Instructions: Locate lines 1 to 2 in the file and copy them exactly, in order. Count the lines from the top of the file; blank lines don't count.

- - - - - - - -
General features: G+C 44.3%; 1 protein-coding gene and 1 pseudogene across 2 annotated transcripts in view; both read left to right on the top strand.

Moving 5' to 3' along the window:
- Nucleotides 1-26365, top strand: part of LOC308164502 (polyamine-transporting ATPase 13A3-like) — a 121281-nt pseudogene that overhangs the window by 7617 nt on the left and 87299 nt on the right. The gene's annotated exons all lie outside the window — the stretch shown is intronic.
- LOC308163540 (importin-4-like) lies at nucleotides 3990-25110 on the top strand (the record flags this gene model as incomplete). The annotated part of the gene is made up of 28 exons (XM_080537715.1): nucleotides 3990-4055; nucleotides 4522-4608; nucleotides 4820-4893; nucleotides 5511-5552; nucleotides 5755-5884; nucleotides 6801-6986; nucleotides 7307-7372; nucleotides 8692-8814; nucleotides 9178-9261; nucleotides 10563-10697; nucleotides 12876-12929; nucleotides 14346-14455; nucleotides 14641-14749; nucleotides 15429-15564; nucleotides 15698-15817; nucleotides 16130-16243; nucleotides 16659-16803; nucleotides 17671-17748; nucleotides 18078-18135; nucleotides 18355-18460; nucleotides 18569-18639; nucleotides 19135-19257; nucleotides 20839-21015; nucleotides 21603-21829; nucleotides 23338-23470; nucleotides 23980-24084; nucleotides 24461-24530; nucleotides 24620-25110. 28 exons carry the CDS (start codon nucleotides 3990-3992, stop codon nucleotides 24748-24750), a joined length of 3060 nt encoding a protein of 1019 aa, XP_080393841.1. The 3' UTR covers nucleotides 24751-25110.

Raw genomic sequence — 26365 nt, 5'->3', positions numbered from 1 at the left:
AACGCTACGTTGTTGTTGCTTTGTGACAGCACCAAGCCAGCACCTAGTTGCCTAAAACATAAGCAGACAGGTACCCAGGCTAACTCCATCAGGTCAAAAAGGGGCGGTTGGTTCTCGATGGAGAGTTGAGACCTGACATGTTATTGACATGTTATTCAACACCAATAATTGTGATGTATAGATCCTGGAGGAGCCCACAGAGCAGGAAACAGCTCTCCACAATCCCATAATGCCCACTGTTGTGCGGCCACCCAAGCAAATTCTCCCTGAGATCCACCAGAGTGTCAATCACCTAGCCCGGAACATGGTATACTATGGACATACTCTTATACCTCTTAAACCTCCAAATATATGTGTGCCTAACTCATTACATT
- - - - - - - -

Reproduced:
General features: G+C 44.3%; 1 protein-coding gene and 1 pseudogene across 2 annotated transcripts in view; both read left to right on the top strand.

Moving 5' to 3' along the window: